Adopting a headless commerce architecture enables organizations to create new inventive and digital channels to improve the customer experience. The headless design enables a more exploratory shopping experience by allowing consumers to purchase things via interactive shopping channels developed by AR/VR and social media, engaging user experiences without affecting the back-end technologies.
Headless commerce enables brands to create additional consumer touchpoints that are supported by the API layer, ensuring data consistency and functionality. Brands, for example, can turn their Instagram accounts into mobile stores by including the Shop Now option in their posts.
Retailers can create and execute ecommerce websites that provide personalized content to customers in multiple geo locations based on the user's previous purchases, the targeted ad campaign, and other factors using centralized customer information.
Because developers can design the front-end of an ecommerce site using any programming language or technology stack they wish, headless commerce offers for greater flexibility.
Separation of issues, in particular, is a significant benefit. When the front-end and back-end of an online store are separated, the development process becomes more modular. This means that front-end and back-end teams can work independently without interfering with each other's work.
By separating the front-end and back-end, development teams may work on both independently and concurrently. This results in shorter development periods for new features and updates, a more efficient workflow, and a quicker time to market.
Furthermore, teams can reuse data for any number of channels (mobile applications, smart watches, voice apps, and so on), effectively "future-proofing" their content: developers simply need to create a new front-end interface for each new interface, allowing numerous websites to be maintained using a single back-end. This is perfect for firms with multiple brands.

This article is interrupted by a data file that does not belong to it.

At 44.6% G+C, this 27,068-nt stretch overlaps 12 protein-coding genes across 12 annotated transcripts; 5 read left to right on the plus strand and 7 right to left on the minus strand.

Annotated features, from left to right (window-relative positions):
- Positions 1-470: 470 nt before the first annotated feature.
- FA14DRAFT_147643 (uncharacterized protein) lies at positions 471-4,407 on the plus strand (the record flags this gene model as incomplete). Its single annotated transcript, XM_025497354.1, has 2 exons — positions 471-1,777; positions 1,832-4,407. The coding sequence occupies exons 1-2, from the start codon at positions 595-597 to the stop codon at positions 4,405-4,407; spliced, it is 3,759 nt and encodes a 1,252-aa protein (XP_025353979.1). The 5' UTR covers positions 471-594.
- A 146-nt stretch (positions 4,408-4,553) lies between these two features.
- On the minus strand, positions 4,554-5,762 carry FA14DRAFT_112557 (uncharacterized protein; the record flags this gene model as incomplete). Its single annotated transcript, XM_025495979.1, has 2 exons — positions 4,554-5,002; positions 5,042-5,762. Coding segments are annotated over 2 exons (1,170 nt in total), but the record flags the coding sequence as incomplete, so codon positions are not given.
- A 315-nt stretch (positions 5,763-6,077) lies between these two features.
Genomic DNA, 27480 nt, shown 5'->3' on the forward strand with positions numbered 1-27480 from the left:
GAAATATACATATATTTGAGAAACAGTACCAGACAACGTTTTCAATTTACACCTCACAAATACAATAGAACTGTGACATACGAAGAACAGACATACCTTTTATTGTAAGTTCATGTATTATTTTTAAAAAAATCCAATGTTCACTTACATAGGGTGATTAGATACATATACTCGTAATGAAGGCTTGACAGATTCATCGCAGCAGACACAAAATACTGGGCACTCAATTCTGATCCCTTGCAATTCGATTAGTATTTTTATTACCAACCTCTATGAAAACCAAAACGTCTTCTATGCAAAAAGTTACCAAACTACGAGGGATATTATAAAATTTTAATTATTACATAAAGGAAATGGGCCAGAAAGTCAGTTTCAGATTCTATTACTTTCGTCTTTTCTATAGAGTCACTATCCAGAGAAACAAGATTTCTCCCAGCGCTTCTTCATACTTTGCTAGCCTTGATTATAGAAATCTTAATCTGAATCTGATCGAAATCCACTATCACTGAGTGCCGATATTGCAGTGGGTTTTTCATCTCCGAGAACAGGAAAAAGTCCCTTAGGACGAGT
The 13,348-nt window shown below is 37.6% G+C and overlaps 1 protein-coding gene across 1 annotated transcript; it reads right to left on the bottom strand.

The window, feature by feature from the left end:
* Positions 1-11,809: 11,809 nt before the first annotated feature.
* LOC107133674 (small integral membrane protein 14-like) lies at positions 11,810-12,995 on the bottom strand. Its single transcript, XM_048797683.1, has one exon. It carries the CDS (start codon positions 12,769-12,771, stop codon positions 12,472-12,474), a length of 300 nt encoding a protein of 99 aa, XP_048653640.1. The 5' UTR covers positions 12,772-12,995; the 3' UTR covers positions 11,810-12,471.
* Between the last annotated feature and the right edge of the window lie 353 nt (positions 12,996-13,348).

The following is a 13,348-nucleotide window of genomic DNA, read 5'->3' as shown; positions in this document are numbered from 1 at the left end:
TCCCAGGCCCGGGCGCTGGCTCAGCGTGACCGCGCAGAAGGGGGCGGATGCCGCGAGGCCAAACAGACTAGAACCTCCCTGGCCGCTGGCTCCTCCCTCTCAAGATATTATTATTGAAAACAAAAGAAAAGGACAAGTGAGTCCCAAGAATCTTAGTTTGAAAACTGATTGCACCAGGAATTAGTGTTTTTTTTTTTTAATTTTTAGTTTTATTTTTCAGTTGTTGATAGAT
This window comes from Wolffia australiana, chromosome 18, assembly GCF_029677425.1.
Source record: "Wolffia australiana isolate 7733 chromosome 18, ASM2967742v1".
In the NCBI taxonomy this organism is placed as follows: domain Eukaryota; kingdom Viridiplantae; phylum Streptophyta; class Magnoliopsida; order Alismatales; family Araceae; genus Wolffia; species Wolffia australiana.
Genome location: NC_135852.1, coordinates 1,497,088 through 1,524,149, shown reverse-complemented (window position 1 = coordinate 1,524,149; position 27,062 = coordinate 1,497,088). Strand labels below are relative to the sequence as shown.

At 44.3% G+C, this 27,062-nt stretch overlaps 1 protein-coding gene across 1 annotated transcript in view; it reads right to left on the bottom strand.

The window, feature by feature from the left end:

Enterprise merchants have several heads, each with their own set of delivery criteria. They require a flexible and extensible data model that spans channels, a robust API that allows them to retrieve and manipulate it, and a cohesive ecosystem of apps and integrations that allows them to move rapidly and with a high degree of flexibility. Headless commerce makes this possible.
Businesses may quickly interface with critical third-party technologies like as chatbots, voice assistants, and artificial intelligence, resulting in a more personalized consumer experience and better alignment with the brand's identity.
Changes to the front-end can be changed without compromising the back-end commerce functions, allowing for more scalable solutions. As a result, organizations can scale their ecommerce site as needed without interrupting their core commerce processes.
In terms of performance, headless commerce can significantly improve page load times, which is critical for firms with content-rich shops.
A headless commerce solution has several advantages over legacy commerce platforms, including the ability to use flexible front-end and back-end technologies, scalability to handle unexpected traffic spikes or increases in sales, better performance with faster page load times, and the ability to create a fully customized and personalized experience for customers, as well as easy integration with other technologies.
A headless commerce platform can provide individualized user experiences, a unified experience across different channels, simple interaction with other technologies, faster page load times, and a mobile-friendly experience for customers, all of which can lead to improved engagement and loyalty.